Terrafranca v. Virgin Atlantic Airways Ltd 151, F 3d 108, 3d Cir., (1998)


Caroline Terrafranca and her family were passengers on an international Virgin Atlantic flight to London, England, when the captain learned of a bomb threat against the plane.   The threat was classified as a “nonspecific warning which could be related to one or more targets but where there could be doubt as to its credibility or about the effectiveness of existing security measures.”   Nonetheless, the captain followed Virgin Atlantic’s protocol and informed the passengers of the bomb threat.   Mrs. Terrafranca became very upset and concerned about the safety of her son.   Several flight attendants attempted to calm her.   The plane landed at Heathrow Airport where the passengers safely disembarked, and where it was discovered that the bomb threat was a hoax.

Mrs. Terrafranca alleges that she was extremely upset by the ordeal.   Too frightened to return to the United States with her family as scheduled, she instead remained in London for six weeks to visit a physician and take medicine for her nerves.   She claims that she still suffers from extreme emotional distress-specifically post traumatic stress disorder complicated by anorexia.   She has a reduced appetite due to nervousness and has lost 17 pounds.   She also contends that she has lost desire to socialize with her husband and is generally unwilling to work in the family business.

Mrs. Terrafranca sued Virgin Atlantic for what she suffered from the bomb scare, and Mr. Terrafranca asserted a derivative claim for loss of consortium.   The district court granted Virgin Atlantic’s motion for summary judgment, holding that the Terrafranca’s injuries were not compensable under the Warsaw Convention.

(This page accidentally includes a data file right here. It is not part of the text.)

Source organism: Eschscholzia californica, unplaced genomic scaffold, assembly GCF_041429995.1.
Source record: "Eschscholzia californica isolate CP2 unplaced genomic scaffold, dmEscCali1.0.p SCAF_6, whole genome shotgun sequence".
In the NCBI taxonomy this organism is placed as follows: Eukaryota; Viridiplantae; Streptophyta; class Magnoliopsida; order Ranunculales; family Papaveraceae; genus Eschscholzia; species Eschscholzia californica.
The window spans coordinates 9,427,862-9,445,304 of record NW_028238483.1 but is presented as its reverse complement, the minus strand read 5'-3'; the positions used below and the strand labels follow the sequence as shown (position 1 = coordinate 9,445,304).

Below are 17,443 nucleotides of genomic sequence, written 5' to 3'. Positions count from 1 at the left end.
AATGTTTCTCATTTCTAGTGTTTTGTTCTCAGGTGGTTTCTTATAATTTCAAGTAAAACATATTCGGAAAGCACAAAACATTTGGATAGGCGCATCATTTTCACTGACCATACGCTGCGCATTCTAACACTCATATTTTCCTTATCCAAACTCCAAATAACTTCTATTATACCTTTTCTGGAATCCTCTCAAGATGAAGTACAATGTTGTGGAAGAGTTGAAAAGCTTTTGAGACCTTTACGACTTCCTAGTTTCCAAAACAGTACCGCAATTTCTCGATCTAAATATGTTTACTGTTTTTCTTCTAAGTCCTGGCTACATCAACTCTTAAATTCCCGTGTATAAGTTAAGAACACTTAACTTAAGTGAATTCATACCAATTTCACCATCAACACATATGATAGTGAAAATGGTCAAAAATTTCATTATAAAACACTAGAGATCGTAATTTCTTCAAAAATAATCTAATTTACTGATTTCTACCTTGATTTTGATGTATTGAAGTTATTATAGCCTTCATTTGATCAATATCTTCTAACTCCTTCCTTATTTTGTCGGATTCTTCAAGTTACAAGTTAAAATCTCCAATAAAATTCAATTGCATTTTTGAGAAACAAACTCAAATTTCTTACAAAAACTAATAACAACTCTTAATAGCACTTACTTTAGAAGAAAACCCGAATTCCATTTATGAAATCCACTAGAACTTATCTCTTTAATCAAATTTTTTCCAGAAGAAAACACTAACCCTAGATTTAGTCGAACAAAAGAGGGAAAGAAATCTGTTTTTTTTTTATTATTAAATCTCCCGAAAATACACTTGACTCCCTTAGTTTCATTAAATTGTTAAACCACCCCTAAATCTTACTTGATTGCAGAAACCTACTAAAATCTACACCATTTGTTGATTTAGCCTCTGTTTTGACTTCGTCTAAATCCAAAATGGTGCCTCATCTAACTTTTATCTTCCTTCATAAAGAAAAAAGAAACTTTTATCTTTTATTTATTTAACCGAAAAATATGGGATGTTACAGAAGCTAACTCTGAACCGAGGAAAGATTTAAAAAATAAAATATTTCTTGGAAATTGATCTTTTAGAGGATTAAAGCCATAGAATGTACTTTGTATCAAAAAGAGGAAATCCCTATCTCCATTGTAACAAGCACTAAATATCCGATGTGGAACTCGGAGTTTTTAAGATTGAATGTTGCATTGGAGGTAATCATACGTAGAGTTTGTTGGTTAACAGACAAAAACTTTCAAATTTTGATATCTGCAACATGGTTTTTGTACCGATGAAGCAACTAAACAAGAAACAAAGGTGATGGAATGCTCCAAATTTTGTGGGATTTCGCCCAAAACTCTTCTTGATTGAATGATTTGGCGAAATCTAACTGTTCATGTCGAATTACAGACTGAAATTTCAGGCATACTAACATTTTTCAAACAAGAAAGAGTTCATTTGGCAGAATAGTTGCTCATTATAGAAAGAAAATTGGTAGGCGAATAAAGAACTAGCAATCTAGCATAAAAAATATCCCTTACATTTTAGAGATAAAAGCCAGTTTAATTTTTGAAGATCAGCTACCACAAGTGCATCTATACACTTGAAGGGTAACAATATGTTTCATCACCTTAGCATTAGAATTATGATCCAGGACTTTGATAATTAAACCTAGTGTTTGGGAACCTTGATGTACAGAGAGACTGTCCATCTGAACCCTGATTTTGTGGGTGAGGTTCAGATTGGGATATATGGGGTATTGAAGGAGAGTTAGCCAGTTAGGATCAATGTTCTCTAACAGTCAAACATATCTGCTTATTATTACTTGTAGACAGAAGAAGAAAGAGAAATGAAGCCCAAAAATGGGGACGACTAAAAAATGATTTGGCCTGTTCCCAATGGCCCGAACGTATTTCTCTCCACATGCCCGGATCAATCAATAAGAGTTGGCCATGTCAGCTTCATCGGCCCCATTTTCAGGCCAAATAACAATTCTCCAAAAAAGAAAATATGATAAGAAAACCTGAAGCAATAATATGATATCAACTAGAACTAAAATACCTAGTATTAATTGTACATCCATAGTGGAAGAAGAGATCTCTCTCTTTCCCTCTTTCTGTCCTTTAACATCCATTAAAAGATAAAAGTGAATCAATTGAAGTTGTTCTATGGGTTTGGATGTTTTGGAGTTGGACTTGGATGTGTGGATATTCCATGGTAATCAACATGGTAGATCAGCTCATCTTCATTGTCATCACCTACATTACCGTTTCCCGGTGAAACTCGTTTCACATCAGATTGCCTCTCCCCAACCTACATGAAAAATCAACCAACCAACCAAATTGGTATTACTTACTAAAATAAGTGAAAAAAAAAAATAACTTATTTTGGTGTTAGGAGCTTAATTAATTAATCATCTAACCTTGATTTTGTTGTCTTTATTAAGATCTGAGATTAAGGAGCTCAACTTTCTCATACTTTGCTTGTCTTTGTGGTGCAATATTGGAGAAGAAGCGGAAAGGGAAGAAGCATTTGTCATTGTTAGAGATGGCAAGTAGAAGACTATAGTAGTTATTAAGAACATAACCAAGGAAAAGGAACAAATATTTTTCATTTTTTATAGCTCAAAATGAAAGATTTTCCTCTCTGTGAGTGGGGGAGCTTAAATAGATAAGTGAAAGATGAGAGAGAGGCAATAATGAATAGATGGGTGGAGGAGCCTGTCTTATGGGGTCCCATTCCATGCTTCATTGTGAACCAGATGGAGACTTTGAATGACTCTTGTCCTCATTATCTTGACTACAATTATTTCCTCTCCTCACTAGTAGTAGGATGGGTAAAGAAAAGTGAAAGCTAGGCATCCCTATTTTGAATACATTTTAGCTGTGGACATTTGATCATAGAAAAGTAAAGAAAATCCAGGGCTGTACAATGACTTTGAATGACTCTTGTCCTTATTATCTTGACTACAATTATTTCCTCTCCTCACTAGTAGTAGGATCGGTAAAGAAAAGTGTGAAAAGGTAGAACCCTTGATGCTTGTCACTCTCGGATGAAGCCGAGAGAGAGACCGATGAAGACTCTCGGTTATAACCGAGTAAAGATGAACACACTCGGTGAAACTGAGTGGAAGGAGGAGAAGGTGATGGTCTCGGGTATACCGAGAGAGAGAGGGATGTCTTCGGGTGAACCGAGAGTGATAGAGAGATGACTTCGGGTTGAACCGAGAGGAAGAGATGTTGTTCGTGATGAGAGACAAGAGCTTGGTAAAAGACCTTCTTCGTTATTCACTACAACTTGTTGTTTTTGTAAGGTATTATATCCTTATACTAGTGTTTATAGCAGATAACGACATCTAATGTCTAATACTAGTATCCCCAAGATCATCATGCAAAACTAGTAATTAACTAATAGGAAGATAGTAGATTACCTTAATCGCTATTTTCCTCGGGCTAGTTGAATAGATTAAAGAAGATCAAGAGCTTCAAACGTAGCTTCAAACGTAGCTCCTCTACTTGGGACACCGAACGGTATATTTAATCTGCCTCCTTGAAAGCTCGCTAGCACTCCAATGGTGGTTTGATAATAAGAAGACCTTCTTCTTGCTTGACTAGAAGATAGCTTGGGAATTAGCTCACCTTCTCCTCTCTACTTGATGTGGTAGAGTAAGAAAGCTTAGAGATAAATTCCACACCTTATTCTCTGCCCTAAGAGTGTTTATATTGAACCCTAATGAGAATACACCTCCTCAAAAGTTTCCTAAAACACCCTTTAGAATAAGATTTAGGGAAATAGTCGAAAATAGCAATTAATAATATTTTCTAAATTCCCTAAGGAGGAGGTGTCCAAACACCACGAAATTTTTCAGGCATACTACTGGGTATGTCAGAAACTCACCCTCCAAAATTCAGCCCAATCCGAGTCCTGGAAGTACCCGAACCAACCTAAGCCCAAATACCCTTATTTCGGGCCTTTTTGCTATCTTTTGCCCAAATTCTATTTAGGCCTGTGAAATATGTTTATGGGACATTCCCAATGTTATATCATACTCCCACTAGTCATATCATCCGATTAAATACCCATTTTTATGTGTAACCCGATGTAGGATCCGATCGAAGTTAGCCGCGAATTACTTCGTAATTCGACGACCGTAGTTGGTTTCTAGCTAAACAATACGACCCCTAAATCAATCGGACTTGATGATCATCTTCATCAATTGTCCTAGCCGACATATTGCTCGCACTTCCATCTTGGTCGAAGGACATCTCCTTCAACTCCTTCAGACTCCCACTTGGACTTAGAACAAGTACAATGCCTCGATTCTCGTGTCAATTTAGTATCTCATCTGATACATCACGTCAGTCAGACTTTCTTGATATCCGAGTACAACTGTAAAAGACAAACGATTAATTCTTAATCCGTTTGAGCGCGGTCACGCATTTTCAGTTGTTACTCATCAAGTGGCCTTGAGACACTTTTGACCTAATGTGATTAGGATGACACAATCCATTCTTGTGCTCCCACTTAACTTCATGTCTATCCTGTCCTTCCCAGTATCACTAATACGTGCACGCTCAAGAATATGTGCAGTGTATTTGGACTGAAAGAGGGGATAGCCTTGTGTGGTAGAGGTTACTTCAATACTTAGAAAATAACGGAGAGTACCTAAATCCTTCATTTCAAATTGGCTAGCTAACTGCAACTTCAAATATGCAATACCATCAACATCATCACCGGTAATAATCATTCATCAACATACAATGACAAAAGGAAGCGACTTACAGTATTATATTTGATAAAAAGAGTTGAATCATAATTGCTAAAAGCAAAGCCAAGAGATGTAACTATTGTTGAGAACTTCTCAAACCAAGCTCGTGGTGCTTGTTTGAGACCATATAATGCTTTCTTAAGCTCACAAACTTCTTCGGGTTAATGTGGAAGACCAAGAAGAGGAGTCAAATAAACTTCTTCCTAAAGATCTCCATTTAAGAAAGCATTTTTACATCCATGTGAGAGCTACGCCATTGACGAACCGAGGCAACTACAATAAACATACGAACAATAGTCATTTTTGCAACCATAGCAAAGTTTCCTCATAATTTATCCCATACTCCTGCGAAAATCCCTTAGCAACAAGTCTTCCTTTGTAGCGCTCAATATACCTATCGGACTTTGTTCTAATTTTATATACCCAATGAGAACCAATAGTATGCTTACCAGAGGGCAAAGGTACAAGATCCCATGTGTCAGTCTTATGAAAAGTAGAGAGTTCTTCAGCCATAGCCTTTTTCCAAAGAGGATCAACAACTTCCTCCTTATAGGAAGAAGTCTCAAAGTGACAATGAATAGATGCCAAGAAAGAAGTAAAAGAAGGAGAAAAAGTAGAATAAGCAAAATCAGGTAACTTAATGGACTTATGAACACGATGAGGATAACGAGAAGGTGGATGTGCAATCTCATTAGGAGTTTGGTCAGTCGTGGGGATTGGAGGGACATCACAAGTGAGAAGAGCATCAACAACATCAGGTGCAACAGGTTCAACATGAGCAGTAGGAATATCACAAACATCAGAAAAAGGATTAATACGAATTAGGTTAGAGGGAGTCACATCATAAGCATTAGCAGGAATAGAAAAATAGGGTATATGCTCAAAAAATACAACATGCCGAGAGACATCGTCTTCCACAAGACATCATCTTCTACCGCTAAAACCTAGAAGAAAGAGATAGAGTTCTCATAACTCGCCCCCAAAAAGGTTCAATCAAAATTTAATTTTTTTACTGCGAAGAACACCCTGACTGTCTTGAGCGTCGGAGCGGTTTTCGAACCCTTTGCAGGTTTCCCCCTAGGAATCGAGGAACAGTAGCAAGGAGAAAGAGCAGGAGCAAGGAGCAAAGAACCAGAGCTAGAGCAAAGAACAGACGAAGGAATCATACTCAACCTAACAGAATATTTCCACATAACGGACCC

No issues drafted yet for this case.


In sum, the text of the Warsaw Convention establishes “bodily injury” as a precondition to recovery.   The Supreme Court endorsed this translation in Floyd and held that this requirement has a distinctly physical scope.   We therefore hold that Mrs. Terrafranca must demonstrate direct, concrete, bodily injury as opposed to mere manifestation of fear or anxiety.


Taking all of Mrs. Terrafranca’s allegations as true, we find she has not suffered the requisite bodily injury.   First, she alleges post traumatic stress disorder complicated by anorexia.   Next, she alleges loss of desire to socialize with her husband and work in the family business.   Finally, Mrs. Terrafranca alleges a 17 pound weight loss, which she argues is a physical manifestation of her emotional distress.   Mrs. Terrafranca’s psychiatrist described her injuries as emotional, testifying that she feels fearful, anxious, and isolated from people.   These are purely psychic injuries that do not qualify as bodily injuries under the Warsaw Convention.  Floyd, 499 U.S. at 552, 111 S.Ct. at 1502.   The district court correctly granted summary judgment in favor of Virgin Atlantic on this basis.   We will affirm.

Useful for

Treaty provisions considered

Article 17 WC29

Warsaw Convention 1929

Legislation considered

None identified.

Key subjects or concepts

Mental Injury/